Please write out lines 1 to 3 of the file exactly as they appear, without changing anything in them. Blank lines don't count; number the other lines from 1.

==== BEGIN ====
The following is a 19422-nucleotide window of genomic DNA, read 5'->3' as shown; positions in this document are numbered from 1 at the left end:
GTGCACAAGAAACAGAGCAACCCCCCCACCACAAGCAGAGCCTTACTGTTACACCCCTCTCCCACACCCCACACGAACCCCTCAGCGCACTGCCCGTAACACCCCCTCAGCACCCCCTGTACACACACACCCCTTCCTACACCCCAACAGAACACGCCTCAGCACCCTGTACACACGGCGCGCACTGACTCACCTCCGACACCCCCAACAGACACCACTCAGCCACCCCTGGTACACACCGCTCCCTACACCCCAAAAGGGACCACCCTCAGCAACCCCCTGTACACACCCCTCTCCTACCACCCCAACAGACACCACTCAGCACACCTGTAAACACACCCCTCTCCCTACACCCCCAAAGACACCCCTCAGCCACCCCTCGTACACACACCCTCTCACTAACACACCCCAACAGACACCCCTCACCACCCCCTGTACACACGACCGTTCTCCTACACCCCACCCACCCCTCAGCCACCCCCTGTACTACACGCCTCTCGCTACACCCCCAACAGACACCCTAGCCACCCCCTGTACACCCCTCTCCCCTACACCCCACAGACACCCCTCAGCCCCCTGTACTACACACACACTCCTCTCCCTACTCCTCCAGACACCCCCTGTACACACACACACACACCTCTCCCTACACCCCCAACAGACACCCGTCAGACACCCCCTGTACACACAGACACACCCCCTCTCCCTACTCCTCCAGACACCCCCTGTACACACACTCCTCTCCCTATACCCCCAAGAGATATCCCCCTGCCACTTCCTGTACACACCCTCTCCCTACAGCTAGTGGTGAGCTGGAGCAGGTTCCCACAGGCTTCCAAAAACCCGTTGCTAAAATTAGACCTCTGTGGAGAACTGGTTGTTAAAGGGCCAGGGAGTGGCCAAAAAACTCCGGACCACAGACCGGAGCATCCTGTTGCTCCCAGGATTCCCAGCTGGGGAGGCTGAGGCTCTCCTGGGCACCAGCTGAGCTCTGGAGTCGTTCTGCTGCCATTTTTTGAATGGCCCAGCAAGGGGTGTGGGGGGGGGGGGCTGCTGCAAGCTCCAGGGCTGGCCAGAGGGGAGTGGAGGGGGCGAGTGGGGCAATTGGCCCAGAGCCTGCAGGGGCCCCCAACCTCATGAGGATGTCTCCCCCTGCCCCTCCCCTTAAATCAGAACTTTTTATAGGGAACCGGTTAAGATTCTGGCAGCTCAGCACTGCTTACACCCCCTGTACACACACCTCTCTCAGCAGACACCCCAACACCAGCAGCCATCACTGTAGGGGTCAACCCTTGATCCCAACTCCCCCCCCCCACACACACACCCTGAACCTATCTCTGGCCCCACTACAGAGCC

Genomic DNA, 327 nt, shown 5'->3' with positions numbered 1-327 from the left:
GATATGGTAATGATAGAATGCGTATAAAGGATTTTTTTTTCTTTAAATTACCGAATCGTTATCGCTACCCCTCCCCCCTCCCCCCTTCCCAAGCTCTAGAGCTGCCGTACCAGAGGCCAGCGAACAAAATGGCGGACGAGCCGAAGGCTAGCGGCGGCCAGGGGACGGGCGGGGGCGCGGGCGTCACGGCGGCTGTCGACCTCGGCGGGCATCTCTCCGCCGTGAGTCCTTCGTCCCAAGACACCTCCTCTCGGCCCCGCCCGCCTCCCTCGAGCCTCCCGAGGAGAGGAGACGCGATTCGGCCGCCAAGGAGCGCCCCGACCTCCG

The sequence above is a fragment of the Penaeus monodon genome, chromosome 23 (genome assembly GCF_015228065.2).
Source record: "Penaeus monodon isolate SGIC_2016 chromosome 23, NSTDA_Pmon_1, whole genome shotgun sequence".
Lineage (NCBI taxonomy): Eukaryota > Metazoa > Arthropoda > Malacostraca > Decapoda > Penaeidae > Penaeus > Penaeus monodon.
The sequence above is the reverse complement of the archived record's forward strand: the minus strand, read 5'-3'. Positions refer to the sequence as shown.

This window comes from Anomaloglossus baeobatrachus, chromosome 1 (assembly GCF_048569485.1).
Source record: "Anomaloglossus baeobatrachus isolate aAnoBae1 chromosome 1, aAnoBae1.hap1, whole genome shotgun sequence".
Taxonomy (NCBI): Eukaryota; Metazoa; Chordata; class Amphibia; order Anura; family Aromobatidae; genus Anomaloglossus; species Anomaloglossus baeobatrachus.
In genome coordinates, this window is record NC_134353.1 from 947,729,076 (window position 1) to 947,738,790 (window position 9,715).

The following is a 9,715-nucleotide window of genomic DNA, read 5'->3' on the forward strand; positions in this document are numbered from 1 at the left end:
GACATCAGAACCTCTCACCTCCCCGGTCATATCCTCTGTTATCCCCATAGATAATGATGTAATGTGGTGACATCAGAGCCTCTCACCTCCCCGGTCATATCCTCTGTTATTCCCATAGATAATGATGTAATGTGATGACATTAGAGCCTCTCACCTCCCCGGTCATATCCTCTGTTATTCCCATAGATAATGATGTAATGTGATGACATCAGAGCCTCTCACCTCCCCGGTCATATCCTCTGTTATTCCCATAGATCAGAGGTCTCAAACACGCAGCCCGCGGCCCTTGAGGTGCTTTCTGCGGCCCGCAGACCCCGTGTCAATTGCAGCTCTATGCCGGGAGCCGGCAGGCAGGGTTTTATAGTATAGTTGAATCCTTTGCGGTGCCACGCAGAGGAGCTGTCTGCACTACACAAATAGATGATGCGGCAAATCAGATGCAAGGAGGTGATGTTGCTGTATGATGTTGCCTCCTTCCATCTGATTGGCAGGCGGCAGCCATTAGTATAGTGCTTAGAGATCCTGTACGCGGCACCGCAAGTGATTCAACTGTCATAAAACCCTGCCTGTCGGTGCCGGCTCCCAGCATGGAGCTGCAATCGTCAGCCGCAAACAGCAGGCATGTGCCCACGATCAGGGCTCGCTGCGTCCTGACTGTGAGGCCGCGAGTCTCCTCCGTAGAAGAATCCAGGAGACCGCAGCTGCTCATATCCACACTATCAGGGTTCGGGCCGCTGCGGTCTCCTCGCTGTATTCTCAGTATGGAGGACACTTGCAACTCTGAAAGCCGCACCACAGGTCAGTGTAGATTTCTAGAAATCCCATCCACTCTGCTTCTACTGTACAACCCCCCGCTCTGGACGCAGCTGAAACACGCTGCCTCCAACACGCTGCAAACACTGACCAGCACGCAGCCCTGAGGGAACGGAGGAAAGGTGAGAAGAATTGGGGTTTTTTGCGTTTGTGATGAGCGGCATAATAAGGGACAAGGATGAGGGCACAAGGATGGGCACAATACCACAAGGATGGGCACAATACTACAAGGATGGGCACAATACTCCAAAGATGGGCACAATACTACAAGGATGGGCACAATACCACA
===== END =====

The following is a 19422-nucleotide window of genomic DNA, read 5'->3' as shown; positions in this document are numbered from 1 at the left end:
GTGCACAAGAAACAGAGCAACCCCCCCACCACAAGCAGAGCCTTACTGTTACACCCCTCTCCCACACCCCACACGAACCCCTCAGCGCACTGCCCGTAACACCCCCTCAGCACCCCCTGTACACACACACCCCTTCCTACACCCCAACAGAACACGCCTCAGCACCCTGTACACACGGCGCGCACTGACTCACCTCCGACACCCCCAACAGACACCACTCAGCCACCCCTGGTACACACCGCTCCCTACACCCCAAAAGGGACCACCCTCAGCAACCCCCTGTACACACCCCTCTCCTACCACCCCAACAGACACCACTCAGCACACCTGTAAACACACCCCTCTCCCTACACCCCCAAAGACACCCCTCAGCCACCCCTCGTACACACACCCTCTCACTAACACACCCCAACAGACACCCCTCACCACCCCCTGTACACACGACCGTTCTCCTACACCCCACCCACCCCTCAGCCACCCCCTGTACTACACGCCTCTCGCTACACCCCCAACAGACACCCTAGCCACCCCCTGTACACCCCTCTCCCCTACACCCCACAGACACCCCTCAGCCCCCTGTACTACACACACACTCCTCTCCCTACTCCTCCAGACACCCCCTGTACACACACACACACACCTCTCCCTACACCCCCAACAGACACCCGTCAGACACCCCCTGTACACACAGACACACCCCCTCTCCCTACTCCTCCAGACACCCCCTGTACACACACTCCTCTCCCTATACCCCCAAGAGATATCCCCCTGCCACTTCCTGTACACACCCTCTCCCTACAGCTAGTGGTGAGCTGGAGCAGGTTCCCACAGGCTTCCAAAAACCCGTTGCTAAAATTAGACCTCTGTGGAGAACTGGTTGTTAAAGGGCCAGGGAGTGGCCAAAAAACTCCGGACCACAGACCGGAGCATCCTGTTGCTCCCAGGATTCCCAGCTGGGGAGGCTGAGGCTCTCCTGGGCACCAGCTGAGCTCTGGAGTCGTTCTGCTGCCATTTTTTGAATGGCCCAGCAAGGGGTGTGGGGGGGGGGGGCTGCTGCAAGCTCCAGGGCTGGCCAGAGGGGAGTGGAGGGGGCGAGTGGGGCAATTGGCCCAGAGCCTGCAGGGGCCCCCAACCTCATGAGGATGTCTCCCCCTGCCCCTCCCCTTAAATCAGAACTTTTTATAGGGAACCGGTTAAGATTCTGGCAGCTCAGCACTGCTTACACCCCCTGTACACACACCTCTCTCAGCAGACACCCCAACACCAGCAGCCATCACTGTAGGGGTCAACCCTTGATCCCAACTCCCCCCCCCCACACACACACCCTGAACCTATCTCTGGCCCCACTACAGAGCC

Genomic DNA, 327 nt, shown 5'->3' with positions numbered 1-327 from the left: